Yet, there is evidence, mostly based on US studies, that long-term education programmes at schools and universities about the general (multiple) risks of alcohol (and other substances) can reduce alcohol consumption among young people [90] [91] [92]. These universal prevention programmes have a broader scope than just the prevention of driving under the influence. The Trimbos Institute also sees several possibilities to improve the preventive approach to drink driving by better collaboration between the health and road safety domains [5]. Specific opportunities for collaboration are, for example:

  • Elaborate the theme of driving under the influence and add it to the treatment protocols for clients and their loved ones;
  • Link up with prevention programmes of the Dutch Addiction Association and the Dutch Addiction Probation Service;
  • Develop a strategy for calling to account road users who intend to get into their cars while under the influence of substances. To this effect, a protocol could be developed for groups of friends and professionals working at hospitality venues, at festivals and in sports canteens.

Prevention of alcohol offences and ankle tags

For a more prevention-oriented approach towards alcohol offenders in traffic, Goldenbeld, Houwing & Blom [29] distinguish three directions in which policy and measures can be further developed in the Netherlands:

  1. Better profiling of alcohol offenders can be helpful in developing better prevention measures or providing a better referral to criminal and administrative measures (or forms of assistance).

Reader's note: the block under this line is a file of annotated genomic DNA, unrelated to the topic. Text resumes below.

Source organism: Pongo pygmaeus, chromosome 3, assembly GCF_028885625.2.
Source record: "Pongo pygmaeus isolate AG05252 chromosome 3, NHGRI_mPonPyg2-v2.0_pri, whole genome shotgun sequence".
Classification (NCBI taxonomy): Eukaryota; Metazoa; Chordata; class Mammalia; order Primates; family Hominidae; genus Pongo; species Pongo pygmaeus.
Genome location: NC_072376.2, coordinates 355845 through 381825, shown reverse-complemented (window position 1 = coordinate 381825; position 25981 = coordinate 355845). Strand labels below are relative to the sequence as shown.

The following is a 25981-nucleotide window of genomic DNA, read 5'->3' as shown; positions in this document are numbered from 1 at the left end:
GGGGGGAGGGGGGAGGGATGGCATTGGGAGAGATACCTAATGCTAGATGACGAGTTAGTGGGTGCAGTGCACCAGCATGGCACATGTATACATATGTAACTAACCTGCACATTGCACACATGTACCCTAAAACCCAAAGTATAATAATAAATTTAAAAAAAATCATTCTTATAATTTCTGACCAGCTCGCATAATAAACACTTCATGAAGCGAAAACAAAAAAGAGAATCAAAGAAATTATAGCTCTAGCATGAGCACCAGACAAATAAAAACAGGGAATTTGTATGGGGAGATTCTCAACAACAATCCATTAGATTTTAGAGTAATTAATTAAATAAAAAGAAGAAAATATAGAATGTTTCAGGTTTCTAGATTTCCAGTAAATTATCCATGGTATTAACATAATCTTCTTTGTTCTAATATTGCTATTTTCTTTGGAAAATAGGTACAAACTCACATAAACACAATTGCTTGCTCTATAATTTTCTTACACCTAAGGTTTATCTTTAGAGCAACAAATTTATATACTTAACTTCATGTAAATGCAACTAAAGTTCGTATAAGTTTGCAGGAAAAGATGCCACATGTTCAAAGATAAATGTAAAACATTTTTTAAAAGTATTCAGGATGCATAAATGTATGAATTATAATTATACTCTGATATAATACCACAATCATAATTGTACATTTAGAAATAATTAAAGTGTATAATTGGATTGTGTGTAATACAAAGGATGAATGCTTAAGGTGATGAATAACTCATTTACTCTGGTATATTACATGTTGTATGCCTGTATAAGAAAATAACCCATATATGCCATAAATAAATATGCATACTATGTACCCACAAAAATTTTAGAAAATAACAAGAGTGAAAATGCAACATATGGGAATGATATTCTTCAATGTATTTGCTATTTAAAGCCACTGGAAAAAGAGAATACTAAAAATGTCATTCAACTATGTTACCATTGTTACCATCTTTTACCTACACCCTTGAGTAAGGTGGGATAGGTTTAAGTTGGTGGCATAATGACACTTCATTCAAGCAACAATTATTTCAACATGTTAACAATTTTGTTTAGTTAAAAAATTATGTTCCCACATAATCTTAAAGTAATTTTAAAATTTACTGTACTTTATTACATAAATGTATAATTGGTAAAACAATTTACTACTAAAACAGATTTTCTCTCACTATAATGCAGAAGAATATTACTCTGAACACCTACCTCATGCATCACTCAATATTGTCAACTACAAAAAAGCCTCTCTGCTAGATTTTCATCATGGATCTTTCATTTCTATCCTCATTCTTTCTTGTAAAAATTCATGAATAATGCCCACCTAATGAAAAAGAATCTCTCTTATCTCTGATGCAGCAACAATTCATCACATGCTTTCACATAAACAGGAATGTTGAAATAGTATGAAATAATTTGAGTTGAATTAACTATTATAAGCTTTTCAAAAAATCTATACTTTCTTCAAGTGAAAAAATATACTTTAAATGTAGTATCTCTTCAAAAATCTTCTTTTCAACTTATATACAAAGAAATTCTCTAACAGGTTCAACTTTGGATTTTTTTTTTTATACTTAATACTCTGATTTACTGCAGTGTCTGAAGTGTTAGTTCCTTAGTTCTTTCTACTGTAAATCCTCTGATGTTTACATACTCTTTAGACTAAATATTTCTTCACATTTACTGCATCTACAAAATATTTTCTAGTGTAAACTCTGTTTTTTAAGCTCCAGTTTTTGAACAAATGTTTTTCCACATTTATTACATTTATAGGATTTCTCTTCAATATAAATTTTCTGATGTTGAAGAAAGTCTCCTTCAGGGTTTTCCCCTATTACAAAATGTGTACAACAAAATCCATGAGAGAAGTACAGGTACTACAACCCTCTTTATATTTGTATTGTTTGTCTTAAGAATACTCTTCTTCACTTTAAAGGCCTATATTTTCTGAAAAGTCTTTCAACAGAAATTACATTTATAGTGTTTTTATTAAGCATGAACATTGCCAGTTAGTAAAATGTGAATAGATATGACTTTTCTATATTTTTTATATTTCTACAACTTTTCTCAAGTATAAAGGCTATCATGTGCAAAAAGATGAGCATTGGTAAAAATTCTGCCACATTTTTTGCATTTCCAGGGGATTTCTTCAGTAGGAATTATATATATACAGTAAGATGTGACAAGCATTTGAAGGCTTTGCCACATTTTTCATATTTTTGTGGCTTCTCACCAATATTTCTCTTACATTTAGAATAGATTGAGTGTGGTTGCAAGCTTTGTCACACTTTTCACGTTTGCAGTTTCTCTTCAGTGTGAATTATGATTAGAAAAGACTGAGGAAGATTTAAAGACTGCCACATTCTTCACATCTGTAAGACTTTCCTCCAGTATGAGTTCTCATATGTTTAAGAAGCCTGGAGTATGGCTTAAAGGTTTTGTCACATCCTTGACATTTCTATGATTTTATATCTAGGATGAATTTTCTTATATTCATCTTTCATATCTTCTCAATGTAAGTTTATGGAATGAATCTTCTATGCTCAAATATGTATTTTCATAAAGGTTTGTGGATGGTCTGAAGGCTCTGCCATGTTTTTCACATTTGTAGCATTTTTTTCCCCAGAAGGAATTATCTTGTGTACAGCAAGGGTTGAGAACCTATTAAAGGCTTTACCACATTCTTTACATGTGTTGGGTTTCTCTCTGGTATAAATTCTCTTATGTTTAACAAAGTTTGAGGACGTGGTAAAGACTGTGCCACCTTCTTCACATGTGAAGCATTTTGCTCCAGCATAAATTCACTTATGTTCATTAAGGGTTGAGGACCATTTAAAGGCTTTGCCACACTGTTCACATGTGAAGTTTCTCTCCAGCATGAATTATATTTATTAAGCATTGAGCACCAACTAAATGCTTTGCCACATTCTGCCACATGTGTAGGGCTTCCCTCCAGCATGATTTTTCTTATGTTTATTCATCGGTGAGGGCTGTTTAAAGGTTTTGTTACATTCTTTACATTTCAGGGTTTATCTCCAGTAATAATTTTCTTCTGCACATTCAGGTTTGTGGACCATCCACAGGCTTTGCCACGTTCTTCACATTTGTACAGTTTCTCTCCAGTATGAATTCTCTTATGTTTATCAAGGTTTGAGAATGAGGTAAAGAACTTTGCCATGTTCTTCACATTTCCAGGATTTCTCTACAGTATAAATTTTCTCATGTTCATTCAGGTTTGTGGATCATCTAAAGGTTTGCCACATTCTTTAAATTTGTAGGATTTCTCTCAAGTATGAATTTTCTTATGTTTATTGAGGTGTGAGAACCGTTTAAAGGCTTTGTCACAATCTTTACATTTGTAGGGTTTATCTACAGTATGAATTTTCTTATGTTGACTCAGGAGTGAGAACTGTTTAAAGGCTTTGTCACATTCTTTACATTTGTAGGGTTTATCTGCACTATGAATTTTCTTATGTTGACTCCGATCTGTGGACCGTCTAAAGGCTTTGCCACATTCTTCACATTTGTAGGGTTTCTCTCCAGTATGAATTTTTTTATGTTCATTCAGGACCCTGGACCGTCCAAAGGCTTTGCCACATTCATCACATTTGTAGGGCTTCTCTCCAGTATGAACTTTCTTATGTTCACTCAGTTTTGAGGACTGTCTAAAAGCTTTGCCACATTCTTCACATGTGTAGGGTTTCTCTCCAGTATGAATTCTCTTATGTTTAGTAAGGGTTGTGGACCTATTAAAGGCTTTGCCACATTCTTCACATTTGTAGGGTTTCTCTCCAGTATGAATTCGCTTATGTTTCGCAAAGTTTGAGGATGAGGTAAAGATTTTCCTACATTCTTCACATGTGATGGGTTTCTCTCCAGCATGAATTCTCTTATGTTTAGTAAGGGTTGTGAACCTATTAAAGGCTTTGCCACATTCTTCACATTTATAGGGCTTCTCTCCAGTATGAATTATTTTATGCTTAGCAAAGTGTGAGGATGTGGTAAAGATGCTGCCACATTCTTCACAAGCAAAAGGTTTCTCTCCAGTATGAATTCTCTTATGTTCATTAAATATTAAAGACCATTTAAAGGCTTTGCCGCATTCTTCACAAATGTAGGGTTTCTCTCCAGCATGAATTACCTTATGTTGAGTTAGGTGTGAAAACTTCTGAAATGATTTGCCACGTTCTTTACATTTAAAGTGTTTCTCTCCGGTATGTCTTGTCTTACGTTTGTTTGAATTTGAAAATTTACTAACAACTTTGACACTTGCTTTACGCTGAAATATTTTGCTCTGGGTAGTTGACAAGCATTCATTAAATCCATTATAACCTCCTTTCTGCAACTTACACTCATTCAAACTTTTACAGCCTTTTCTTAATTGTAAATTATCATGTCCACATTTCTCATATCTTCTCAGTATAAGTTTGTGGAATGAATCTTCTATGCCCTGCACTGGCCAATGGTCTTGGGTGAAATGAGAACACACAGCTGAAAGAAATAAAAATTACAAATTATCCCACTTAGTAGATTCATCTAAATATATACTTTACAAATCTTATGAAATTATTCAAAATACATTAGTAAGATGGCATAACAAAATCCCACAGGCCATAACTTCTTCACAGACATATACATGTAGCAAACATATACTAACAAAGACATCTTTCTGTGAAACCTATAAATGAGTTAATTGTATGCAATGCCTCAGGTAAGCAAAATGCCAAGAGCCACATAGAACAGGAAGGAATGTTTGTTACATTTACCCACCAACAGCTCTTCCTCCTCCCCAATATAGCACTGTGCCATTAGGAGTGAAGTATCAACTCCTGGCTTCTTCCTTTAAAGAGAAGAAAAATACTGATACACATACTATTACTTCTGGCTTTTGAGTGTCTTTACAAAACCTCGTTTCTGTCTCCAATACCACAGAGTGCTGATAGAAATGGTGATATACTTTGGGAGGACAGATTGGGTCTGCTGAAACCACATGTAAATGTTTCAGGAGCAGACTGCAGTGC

2. New preventive measures should be developed targeting serious (alcohol) offenders who, as we already know, are not helped effectively by current policy.
  3. Prevention should have a broader approach than addressing serious or repeat offenders in traffic. Not just actual alcohol offenders, but also potential or future offenders, need to be addressed by the policy and stimulated to change their behaviour.

An example of a preventive measure is regular or continuous monitoring of alcohol consumption by alcohol offenders. In the US, alcohol offenders whose alcohol consumption is measured through an ankle tag, were found to hardly reoffend when wearing the tag. Offenders who did reoffend were found to do so at a later time than the offenders in a control group [93]. Dutch ankle tag pilots proved to diminish alcohol consumption and delinquent behaviour, while tagged wearers were mostly positive about this means to monitor behaviour [94]. In 2020, the minister of Justice and Security indicated to intend to introduce this alcohol meter in the Netherlands as well [94]. How the ankle tag will affect driving under the influence is still unknown, and will mostly depend on how frequently judges will impose the measure.

Reduce alcohol consumption

An effective national policy to reduce alcohol consumption contributes to diminishing the alcohol problem and drink driving. Particularly measures aimed at the cost price and marketing of alcohol are effective in reducing alcohol consumption at a national level [95]. In addition, employers and event organisers could take responsibility, by preventing excessive alcohol consumption. The negative social consequences of frequent and excessive alcohol use go beyond the domain of road safety [95]. Campaigns only have a supportive effect: information campaigns and education do increase problem awareness, but are not enough to realise sustained behaviour changes [95].

Part of fact sheet

Driving under the influence of alcohol

 During the most recent measurements, in 2022, 2.6% of the Dutch drivers were under the influence of alcohol during weekend nights, which amounts to Meer